Last week we declared watching the initial weekly unemployment claims numbers was just nuts. This week we've upped it to super nuts. Why?
Because the numbers are then revised after the press release and there is so much noise in these statistics one cannot jump for joy (or cry in your beer depending) on these reports weekly press statements.
Take this week for example.
In the week ending Sept. 5, the advance figure for seasonally adjusted initial claims was 550,000, a decrease of 26,000 from the previous week's revised figure of 576,000. The 4-week moving average was 570,000, a decrease of 2,750 from the previous week's revised average of 572,750.
The advance seasonally adjusted insured unemployment rate was 4.6 percent for the week ending Aug. 29, a decrease of 0.1 percentage point from the prior week's unrevised rate of 4.7 percent.
The advance number for seasonally adjusted insured unemployment during the week ending Aug. 29 was 6,088,000, a decrease of 159,000 from the preceding week's revised level of 6,247,000. The 4-week moving average was 6,182,500, a decrease of 37,750 from the preceding week's revised average of 6,220,250.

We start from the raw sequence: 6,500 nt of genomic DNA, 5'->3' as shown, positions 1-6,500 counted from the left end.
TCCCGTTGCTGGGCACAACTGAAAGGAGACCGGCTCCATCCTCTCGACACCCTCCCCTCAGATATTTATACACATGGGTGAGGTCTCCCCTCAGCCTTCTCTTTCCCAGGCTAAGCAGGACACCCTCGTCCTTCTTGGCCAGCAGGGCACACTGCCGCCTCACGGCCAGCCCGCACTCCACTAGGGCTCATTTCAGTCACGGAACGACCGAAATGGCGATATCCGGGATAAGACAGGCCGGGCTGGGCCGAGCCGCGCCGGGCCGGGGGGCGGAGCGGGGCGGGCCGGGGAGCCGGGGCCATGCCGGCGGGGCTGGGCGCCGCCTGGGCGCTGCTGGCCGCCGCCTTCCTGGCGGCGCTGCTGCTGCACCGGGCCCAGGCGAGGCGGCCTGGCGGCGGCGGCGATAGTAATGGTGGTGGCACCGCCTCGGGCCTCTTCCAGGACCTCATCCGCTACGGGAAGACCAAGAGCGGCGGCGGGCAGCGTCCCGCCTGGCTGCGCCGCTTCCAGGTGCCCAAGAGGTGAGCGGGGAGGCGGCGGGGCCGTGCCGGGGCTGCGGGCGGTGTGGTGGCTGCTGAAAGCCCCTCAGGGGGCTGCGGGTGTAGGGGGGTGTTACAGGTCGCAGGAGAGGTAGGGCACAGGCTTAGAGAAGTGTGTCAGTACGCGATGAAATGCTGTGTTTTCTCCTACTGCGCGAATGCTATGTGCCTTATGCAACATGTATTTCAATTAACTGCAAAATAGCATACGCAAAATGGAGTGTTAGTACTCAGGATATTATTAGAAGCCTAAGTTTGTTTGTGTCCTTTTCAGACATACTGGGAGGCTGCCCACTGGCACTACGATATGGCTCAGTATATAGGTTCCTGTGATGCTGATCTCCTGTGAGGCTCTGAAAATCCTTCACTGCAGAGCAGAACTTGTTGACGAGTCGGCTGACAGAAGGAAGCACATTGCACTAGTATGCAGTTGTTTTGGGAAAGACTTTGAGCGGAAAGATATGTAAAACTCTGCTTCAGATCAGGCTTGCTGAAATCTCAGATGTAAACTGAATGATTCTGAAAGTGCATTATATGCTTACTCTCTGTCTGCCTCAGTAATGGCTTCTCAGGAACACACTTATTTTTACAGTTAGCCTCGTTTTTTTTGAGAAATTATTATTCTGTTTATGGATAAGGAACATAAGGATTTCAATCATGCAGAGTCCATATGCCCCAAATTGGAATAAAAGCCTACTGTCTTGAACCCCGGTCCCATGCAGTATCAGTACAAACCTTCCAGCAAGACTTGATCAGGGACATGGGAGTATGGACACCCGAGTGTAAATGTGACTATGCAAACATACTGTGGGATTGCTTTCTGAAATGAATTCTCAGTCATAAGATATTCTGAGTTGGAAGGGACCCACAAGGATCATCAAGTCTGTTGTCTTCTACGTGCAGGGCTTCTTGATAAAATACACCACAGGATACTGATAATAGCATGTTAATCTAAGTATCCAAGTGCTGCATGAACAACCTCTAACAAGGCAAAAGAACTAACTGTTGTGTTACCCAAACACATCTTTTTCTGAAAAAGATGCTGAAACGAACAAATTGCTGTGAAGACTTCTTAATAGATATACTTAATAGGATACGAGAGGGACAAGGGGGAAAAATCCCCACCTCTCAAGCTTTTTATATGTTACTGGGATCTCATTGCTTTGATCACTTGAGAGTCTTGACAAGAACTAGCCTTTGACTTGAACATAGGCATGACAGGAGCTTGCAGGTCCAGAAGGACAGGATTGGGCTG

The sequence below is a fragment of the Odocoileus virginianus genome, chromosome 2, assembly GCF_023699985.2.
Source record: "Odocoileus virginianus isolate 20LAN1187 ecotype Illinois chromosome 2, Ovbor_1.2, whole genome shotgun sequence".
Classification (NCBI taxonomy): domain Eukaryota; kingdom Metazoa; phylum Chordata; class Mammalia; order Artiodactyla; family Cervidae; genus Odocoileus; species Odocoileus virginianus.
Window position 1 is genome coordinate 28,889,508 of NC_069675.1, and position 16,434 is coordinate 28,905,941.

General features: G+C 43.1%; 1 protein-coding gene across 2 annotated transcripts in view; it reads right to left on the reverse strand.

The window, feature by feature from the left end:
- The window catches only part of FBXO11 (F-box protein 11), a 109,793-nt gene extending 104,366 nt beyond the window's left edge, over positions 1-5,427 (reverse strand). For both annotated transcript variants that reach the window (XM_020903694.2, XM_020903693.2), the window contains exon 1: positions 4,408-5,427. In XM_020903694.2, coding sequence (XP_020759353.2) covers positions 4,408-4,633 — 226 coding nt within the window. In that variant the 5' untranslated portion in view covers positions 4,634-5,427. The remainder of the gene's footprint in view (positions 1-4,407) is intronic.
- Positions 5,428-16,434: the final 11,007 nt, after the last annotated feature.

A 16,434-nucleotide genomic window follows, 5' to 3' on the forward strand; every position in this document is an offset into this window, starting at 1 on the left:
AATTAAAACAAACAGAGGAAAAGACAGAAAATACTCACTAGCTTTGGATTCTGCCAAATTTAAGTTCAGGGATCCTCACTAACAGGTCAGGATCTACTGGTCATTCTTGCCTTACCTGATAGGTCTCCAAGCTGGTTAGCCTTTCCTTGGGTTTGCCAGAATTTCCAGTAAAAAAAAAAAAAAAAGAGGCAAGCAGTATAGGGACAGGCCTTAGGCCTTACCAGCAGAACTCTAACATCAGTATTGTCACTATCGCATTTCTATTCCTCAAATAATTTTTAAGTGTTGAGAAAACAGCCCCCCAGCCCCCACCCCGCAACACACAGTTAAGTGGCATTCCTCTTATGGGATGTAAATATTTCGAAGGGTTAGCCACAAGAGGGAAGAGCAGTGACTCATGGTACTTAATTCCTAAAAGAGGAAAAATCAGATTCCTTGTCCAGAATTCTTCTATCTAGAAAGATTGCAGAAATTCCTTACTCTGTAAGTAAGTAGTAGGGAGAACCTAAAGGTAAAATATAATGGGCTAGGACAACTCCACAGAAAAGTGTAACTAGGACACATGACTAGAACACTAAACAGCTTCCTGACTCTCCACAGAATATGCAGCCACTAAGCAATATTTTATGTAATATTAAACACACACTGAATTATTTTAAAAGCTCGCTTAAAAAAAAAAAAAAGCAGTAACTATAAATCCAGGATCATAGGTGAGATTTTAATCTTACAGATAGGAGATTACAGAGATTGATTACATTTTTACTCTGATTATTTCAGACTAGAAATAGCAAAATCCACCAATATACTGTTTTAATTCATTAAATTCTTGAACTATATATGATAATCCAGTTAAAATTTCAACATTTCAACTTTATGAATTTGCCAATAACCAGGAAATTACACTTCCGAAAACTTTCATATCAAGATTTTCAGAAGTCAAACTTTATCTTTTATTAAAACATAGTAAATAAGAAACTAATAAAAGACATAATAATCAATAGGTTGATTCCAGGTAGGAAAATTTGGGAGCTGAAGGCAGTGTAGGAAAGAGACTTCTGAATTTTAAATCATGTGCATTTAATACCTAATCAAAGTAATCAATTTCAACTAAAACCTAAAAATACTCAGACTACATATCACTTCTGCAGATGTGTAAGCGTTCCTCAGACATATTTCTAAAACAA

The fiscal year-to-date average for seasonally adjusted insured unemployment for all programs is 5.617 million.
Sounds good right? Dramatic decrease? Well, last week's report makes the decline 20k, not 26k initial claims. Then because the moving average was revised, they report a 4 week moving average decrease. But last week's moving average was 571,250, so they revise the moving average upward and wala, it looks more like a decrease.
This is why one must take a lot of data points on unemployment statistics and not go nuts over one week's report. The absolute numbers on initial weekly unemployment claims is still in deep recession turf. That's the bottom line here.
Or borrowing Economist Brad Delong's graph, we should reiterate his conclusion on the overall absolute levels, sigh.
Src: Brad Delong, click on graph to enlarge